This is the time of year when parties fill your nights, weekends, and waistlines. One of the last parties Constance went to was at a friend’s home in Evanston. She spent nearly the entire party reading the birthday boy’s books. For her, that was a party. I met Michelle and Marcus, new and true friends. For me, new friends make it a party.
On another occasion, we took our kids to a playdate at the beach and to a hole-in-the-wall Mexican restaurant. Marcus generously donated his services as the photographer at Constance’s dedications.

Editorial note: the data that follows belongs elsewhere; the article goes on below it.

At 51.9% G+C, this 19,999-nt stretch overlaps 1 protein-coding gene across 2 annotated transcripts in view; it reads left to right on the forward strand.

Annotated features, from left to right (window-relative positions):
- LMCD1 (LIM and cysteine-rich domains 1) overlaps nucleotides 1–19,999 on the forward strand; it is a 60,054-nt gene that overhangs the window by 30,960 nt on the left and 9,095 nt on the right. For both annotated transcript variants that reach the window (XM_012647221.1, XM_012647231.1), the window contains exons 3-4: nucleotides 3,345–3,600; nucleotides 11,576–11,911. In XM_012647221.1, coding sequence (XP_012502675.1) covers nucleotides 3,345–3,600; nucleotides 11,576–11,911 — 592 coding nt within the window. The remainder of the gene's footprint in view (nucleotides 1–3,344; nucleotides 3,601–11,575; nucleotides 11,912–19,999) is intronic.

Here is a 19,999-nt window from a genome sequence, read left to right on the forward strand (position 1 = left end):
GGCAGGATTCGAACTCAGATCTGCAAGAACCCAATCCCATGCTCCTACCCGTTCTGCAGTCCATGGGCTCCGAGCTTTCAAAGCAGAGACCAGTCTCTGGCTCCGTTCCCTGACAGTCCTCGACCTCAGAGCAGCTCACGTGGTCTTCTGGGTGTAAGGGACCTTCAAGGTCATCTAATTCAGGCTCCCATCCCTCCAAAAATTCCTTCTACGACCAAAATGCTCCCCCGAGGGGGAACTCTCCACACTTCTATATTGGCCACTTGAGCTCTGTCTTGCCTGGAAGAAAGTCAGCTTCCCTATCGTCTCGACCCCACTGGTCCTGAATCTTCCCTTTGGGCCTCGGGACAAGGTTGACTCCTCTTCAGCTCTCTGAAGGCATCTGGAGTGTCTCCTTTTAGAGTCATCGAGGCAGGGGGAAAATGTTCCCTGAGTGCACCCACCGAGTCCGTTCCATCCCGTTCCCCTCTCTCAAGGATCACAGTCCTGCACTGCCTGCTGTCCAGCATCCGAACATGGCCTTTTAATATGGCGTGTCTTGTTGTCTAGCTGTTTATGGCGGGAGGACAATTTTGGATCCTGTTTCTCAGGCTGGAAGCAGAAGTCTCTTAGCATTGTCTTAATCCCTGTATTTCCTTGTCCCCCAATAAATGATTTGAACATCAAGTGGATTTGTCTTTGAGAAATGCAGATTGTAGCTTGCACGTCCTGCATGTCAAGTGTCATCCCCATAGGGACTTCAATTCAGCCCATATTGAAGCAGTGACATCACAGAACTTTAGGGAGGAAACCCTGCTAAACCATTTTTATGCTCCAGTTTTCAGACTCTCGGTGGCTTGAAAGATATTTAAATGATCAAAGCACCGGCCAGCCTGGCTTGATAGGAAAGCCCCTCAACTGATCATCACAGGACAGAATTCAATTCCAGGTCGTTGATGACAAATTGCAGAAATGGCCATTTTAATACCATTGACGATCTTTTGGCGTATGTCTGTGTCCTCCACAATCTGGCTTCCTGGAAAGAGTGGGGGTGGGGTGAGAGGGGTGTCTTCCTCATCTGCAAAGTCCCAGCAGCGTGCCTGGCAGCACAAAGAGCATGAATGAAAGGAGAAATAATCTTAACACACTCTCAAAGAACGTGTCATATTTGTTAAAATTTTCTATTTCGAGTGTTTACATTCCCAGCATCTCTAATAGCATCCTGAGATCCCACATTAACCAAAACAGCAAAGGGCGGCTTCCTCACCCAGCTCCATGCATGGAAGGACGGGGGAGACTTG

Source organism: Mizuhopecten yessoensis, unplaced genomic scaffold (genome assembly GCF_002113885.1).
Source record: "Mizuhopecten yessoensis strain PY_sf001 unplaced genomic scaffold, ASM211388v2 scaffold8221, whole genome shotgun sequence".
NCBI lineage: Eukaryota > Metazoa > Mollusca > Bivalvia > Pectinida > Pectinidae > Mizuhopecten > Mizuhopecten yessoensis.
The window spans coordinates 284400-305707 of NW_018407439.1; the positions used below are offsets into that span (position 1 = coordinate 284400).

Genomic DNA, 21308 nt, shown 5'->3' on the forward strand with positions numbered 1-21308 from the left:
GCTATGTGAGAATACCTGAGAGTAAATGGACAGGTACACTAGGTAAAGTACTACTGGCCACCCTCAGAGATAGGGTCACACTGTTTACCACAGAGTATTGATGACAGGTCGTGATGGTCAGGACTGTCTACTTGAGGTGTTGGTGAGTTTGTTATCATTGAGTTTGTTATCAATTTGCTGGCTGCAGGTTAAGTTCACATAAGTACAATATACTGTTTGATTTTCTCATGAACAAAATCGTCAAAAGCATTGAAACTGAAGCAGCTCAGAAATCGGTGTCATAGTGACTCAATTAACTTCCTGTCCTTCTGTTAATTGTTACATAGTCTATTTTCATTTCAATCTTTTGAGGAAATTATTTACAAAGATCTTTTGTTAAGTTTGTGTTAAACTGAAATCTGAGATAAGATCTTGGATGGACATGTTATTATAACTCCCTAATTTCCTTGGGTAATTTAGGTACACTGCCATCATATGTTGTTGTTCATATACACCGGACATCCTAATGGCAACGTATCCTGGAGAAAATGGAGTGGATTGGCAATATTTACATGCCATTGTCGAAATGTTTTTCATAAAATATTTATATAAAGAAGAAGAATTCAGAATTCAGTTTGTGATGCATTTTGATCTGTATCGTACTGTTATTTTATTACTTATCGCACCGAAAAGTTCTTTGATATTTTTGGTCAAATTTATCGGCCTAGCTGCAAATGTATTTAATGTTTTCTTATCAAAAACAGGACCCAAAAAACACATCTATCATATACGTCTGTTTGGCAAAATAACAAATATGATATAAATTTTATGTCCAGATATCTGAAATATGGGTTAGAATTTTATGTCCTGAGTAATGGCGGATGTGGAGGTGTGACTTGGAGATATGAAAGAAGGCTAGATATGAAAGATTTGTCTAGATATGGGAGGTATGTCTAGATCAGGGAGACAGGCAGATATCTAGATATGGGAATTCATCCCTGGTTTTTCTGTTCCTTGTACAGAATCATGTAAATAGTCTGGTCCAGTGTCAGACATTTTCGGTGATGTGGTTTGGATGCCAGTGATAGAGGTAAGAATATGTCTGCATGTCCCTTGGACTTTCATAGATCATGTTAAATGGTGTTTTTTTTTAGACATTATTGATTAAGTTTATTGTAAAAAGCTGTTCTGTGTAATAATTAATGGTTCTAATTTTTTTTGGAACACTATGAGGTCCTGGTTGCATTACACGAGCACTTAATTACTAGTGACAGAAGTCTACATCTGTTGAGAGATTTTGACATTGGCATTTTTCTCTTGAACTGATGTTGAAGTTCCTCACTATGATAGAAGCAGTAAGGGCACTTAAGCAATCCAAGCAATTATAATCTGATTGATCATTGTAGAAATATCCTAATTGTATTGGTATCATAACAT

It’s common for introverts to think of things to talk about conversation topics before a party. They ask how you know the host, how you like the food or the music, if you saw the game, how you spend your time. Conversely, I’m a motor mouth. I go in with one goal, not to bum everyone out by mentioning my dead kid. When other people talk about their kids, they frequently ask at the end if you have kids. Then, and only then, do I mention Constance. “I had a daughter, she died in March. She was eight. She was a great kid; loved swimming and reading.” Then comes the hard part where I have to change the subject before the other person starts to tear up. Parties can be challenging.